Molecular analysis of the C. elegans sex-determining gene tra-1: A gene encoding two zinc finger proteins

David Zarkower, Jonathan Hodgkin

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213 Scopus citations

Abstract

The tra-1 gene is the terminal control gene for somatic sex determination in the nematode Caenorhabditis elegans. Here we identify two tra-1 mRNAs: one is a 1.5 kb transcript that peaks in abundance in the second larval stage, and the other is a 5 kb transcript that is present at relatively constant abundance throughout development. Both RNAs occur at similar levels in both sexes, suggesting that regulation of tra-1 is posttranscriptional. Neither RNA is germline restricted. The two RNAs are colinear at their 5′ ends: the shorter RNA encodes a protein with two zinc finger motifs, and the longer RNA encodes a protein with five zinc fingers. The identification of eight nonsense mutations confirms that these are authentic tra-1 RNAs and demonstrates that the longer one is essential for tra-1 activity. The transcription pattern reveals that alternative mRNA processing governs the number of zinc fingers in the resulting tra-1 protein. The tra-1 fingers are strikingly similar to those of three other proteins, the products of the human GLI and GLI3 and Drosophila cubitus interruptus Dominant (ciD) genes.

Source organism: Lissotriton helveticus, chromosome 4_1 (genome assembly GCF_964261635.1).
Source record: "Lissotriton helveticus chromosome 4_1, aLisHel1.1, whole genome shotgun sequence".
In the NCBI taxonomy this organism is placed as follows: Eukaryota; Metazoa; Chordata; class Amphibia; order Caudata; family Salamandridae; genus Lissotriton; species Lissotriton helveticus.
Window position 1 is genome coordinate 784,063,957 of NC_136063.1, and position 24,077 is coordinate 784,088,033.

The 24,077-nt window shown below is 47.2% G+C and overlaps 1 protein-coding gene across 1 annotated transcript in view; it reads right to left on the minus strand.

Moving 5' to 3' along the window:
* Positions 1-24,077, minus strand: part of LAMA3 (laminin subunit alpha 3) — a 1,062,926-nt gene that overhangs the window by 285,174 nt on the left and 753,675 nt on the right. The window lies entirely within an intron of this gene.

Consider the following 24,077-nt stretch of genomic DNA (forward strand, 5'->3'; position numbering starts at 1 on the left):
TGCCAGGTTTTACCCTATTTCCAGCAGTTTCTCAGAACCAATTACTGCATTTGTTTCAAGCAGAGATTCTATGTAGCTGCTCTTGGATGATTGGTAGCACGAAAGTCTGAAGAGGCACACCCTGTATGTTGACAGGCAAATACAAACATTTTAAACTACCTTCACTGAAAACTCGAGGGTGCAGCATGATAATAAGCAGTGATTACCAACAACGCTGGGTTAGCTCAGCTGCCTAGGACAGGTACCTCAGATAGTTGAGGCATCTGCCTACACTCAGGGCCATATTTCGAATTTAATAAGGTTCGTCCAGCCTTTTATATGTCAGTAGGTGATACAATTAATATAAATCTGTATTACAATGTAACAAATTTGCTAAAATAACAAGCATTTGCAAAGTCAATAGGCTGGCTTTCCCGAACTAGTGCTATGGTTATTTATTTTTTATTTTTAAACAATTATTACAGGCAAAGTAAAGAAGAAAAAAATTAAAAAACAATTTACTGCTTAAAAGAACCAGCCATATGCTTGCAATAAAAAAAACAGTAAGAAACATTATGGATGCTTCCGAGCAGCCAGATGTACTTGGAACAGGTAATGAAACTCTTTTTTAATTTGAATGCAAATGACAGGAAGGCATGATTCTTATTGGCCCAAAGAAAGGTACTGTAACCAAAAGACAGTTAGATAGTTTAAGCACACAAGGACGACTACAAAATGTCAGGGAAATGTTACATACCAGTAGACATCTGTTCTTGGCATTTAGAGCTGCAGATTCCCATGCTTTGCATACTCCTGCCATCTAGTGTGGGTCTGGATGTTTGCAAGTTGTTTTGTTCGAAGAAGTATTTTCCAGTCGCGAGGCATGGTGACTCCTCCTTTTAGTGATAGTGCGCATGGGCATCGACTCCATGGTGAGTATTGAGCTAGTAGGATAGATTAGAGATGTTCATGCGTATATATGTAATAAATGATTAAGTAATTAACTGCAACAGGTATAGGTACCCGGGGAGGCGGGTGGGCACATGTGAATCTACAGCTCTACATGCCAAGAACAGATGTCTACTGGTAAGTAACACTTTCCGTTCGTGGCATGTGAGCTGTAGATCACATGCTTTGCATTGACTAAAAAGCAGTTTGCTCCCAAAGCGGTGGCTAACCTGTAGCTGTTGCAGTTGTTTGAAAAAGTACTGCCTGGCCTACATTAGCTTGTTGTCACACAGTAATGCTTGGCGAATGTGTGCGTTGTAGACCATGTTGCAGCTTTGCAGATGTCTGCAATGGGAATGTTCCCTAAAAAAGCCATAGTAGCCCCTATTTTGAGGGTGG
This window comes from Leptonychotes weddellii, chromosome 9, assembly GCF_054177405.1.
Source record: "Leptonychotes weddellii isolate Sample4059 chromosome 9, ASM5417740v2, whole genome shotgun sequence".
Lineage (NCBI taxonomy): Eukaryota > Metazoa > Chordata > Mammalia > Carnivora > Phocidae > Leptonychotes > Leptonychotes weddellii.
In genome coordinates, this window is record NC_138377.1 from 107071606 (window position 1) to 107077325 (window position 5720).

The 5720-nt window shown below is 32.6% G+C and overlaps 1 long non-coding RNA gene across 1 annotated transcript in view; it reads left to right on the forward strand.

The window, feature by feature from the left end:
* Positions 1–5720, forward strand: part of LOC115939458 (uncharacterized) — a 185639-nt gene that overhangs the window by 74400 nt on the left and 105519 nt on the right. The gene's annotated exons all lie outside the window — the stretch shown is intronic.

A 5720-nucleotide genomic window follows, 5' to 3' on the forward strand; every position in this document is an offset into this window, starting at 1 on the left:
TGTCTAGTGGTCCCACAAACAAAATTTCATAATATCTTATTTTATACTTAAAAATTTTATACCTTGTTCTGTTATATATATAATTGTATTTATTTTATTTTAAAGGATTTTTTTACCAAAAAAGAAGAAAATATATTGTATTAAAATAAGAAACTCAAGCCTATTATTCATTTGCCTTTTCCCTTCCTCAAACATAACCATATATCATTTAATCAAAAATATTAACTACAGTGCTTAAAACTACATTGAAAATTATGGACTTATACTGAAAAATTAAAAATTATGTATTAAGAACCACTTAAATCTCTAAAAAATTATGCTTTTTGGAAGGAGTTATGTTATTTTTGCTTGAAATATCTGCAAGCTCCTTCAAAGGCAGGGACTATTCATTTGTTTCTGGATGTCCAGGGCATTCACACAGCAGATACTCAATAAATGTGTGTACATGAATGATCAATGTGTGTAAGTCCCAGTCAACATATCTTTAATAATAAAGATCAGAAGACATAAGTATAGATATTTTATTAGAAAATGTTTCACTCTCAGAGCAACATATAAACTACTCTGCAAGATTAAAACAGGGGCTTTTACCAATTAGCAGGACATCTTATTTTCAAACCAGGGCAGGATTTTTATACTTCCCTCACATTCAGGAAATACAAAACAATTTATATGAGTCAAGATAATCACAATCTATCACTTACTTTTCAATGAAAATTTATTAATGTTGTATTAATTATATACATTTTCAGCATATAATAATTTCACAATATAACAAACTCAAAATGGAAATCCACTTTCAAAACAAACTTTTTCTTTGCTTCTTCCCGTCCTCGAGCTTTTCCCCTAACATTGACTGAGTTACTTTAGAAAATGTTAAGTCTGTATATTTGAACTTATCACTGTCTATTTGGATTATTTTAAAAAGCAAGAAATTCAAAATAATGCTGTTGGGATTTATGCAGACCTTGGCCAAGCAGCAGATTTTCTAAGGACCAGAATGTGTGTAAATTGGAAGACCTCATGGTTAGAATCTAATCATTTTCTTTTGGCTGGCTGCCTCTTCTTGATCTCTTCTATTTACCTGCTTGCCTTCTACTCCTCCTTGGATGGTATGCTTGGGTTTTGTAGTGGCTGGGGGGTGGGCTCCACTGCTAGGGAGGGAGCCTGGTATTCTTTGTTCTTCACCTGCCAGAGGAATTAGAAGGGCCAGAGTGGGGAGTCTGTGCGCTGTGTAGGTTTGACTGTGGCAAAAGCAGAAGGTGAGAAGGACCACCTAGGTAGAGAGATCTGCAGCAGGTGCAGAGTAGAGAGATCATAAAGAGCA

Original languageEnglish (US)
Pages (from-to)237-249
Number of pages13
JournalCell
Volume70
Issue number2
DOIs
StatePublished - Jul 24 1992

Bibliographical note

Funding Information:
We thank Jan Fogg and Terry Smith for synthesizing oligonucleotides, Susan Slrome for providing glp-4 (bnZ), and Stuart Kim, Robert Barstead, and lchi Maruyama for providing cDNA libraries. We are grateful to Julie Ahringer. Vivian Bardwell, Mario de Bono, Steven Hird, Patricia Kuwabara, Sean Munro, and Mark Bretscher for critical reading of the manuscript. We thank them and numerous other colleagues past and present at the MRC LMB, particularly Andrew Spence and David Pilgrim, for many valuable discussions and much useful advice. D. Z. was supported by a postdoctoral fellowship from the Helen Hay Whitney Foundation.

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